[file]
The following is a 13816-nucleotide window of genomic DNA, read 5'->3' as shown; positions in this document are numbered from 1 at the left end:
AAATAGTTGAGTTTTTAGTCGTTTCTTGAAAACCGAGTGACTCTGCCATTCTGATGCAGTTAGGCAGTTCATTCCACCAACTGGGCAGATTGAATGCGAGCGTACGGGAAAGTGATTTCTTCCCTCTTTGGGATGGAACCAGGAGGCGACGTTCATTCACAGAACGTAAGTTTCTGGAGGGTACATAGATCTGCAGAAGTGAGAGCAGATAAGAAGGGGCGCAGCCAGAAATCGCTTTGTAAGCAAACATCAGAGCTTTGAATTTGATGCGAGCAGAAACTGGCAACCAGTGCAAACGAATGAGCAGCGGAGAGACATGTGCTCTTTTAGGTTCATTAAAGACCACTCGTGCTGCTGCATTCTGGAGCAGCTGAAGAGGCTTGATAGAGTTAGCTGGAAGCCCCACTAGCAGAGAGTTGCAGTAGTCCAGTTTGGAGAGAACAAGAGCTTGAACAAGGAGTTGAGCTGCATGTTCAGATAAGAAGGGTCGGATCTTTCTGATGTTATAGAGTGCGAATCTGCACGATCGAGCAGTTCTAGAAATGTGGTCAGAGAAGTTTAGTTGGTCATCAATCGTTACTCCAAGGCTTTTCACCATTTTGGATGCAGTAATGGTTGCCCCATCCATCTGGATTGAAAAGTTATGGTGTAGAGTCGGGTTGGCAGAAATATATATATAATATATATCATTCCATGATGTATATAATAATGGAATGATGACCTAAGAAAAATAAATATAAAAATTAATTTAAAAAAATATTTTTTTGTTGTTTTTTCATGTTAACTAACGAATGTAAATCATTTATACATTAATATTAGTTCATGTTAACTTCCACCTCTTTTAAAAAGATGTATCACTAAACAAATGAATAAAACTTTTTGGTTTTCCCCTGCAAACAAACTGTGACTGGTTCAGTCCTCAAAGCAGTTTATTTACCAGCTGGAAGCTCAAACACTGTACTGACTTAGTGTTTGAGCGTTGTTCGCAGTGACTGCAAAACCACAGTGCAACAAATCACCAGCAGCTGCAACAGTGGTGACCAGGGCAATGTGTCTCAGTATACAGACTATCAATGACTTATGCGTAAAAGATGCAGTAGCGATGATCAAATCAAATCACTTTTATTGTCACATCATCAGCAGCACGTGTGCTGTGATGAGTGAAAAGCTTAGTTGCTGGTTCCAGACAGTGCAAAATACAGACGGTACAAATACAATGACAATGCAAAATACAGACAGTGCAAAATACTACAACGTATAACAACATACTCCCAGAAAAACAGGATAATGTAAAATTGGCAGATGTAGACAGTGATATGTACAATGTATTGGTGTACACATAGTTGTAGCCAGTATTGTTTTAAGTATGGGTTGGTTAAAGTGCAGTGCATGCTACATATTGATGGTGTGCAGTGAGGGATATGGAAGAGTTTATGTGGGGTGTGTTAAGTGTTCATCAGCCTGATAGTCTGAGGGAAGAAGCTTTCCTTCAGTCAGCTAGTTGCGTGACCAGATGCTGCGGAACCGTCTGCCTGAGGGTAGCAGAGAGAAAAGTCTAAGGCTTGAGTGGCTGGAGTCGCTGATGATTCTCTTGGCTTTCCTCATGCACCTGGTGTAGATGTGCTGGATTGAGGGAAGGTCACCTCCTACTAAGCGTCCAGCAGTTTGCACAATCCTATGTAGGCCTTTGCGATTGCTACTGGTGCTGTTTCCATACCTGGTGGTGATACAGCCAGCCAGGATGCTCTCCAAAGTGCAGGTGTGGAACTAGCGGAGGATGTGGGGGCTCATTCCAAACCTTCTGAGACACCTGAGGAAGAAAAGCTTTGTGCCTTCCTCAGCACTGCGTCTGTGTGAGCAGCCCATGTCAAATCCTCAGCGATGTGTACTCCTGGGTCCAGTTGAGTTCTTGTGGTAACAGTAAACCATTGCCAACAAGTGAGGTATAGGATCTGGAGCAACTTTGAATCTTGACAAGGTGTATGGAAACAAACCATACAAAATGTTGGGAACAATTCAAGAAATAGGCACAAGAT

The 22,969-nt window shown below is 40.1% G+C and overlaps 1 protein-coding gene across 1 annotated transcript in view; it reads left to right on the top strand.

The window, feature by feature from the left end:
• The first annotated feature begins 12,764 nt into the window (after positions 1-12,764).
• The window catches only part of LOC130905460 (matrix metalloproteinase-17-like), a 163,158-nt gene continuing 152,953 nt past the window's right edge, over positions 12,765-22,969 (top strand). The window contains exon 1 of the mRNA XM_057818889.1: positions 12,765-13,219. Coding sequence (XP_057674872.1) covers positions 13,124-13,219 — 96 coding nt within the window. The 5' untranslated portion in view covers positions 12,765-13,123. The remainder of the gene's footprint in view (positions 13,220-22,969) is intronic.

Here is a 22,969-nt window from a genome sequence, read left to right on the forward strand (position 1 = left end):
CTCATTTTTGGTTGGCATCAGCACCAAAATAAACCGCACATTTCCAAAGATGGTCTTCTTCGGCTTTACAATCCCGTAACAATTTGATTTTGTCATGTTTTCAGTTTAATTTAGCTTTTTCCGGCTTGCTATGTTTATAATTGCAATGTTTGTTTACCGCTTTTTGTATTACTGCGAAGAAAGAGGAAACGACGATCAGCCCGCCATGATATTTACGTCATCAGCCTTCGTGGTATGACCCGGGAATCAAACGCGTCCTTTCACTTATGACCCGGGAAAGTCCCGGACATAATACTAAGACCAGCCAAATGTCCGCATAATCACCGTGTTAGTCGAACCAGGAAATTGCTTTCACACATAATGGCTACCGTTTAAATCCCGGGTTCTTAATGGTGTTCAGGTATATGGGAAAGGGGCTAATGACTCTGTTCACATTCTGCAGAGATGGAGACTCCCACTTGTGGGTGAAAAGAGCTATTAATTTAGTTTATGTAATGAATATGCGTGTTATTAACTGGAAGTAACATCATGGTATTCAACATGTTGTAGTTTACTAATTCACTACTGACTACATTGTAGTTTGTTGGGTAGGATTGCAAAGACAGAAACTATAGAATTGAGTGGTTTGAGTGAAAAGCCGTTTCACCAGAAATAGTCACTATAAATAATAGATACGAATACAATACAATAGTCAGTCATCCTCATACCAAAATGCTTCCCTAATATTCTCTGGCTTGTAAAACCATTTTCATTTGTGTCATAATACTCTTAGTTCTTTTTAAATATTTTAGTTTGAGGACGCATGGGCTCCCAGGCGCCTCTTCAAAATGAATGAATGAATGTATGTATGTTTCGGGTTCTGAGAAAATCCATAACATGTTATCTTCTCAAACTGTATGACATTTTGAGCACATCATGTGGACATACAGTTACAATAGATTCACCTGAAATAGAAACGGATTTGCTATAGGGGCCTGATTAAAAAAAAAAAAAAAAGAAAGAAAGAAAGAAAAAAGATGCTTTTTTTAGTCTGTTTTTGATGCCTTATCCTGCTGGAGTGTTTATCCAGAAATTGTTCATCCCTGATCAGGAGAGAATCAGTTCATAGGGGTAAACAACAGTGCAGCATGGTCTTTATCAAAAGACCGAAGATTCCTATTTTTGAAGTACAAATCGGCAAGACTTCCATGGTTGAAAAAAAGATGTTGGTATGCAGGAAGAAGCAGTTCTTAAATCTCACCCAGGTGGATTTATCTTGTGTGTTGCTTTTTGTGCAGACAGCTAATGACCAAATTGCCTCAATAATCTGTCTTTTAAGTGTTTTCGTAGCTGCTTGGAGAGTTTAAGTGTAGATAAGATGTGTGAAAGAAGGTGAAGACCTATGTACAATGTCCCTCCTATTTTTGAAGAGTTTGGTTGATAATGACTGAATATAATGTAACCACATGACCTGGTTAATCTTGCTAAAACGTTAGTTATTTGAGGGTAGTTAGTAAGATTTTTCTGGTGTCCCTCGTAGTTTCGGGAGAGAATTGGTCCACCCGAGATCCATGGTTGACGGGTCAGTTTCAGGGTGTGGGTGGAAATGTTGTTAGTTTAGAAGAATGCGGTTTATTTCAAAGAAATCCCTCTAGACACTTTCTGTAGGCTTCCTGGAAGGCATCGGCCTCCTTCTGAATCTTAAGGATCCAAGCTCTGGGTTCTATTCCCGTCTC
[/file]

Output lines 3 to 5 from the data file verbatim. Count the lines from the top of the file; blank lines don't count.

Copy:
The 22,969-nt window shown below is 40.1% G+C and overlaps 1 protein-coding gene across 1 annotated transcript in view; it reads left to right on the top strand.

The window, feature by feature from the left end:
• The first annotated feature begins 12,764 nt into the window (after positions 1-12,764).